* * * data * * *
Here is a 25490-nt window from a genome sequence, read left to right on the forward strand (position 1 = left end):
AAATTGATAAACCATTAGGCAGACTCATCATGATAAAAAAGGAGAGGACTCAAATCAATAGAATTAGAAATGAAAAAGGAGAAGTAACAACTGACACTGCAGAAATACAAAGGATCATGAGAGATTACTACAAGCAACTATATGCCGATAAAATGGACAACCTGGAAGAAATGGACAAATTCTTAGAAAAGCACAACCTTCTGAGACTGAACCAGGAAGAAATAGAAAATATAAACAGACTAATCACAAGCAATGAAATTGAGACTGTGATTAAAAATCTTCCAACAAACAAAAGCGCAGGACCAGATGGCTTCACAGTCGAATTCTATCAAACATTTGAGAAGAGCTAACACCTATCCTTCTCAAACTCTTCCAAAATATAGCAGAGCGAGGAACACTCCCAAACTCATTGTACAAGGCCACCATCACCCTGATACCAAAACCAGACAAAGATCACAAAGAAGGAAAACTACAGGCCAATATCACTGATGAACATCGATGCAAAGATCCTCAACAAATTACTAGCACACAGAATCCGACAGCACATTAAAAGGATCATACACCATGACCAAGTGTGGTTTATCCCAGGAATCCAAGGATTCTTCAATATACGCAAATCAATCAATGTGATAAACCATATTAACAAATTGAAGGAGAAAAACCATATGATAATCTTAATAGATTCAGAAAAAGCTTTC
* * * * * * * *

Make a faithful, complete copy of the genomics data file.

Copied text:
Here is a 25490-nt window from a genome sequence, read left to right on the forward strand (position 1 = left end):
AAATTGATAAACCATTAGGCAGACTCATCATGATAAAAAAGGAGAGGACTCAAATCAATAGAATTAGAAATGAAAAAGGAGAAGTAACAACTGACACTGCAGAAATACAAAGGATCATGAGAGATTACTACAAGCAACTATATGCCGATAAAATGGACAACCTGGAAGAAATGGACAAATTCTTAGAAAAGCACAACCTTCTGAGACTGAACCAGGAAGAAATAGAAAATATAAACAGACTAATCACAAGCAATGAAATTGAGACTGTGATTAAAAATCTTCCAACAAACAAAAGCGCAGGACCAGATGGCTTCACAGTCGAATTCTATCAAACATTTGAGAAGAGCTAACACCTATCCTTCTCAAACTCTTCCAAAATATAGCAGAGCGAGGAACACTCCCAAACTCATTGTACAAGGCCACCATCACCCTGATACCAAAACCAGACAAAGATCACAAAGAAGGAAAACTACAGGCCAATATCACTGATGAACATCGATGCAAAGATCCTCAACAAATTACTAGCACACAGAATCCGACAGCACATTAAAAGGATCATACACCATGACCAAGTGTGGTTTATCCCAGGAATCCAAGGATTCTTCAATATACGCAAATCAATCAATGTGATAAACCATATTAACAAATTGAAGGAGAAAAACCATATGATAATCTTAATAGATTCAGAAAAAGCTTTC